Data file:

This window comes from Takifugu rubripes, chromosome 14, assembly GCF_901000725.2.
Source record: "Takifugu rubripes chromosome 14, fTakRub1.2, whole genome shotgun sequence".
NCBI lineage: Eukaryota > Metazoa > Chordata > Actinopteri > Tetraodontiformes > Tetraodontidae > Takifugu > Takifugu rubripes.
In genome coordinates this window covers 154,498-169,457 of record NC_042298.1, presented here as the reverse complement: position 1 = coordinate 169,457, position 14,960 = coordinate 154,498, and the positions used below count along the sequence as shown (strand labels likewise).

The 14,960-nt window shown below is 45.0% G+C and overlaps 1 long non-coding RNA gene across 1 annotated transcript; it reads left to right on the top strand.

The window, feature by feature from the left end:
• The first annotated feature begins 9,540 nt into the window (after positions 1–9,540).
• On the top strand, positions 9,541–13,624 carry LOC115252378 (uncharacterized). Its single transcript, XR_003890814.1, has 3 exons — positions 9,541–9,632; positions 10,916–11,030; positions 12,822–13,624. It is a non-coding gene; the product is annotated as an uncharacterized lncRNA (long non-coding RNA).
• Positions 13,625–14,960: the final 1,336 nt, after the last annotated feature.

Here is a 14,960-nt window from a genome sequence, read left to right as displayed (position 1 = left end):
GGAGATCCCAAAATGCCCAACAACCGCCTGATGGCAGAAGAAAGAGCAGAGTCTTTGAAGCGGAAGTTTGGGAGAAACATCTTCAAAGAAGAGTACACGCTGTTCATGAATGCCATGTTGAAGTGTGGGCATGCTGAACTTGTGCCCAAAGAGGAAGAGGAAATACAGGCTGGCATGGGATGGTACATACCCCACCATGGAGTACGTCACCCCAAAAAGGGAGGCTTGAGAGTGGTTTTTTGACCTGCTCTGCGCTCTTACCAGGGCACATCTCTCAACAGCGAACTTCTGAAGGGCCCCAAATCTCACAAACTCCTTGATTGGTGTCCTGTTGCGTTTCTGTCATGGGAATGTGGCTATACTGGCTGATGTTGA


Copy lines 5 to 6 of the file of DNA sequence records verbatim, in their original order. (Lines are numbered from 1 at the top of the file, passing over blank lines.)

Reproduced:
The 14,960-nt window shown below is 45.0% G+C and overlaps 1 long non-coding RNA gene across 1 annotated transcript; it reads left to right on the top strand.

The window, feature by feature from the left end: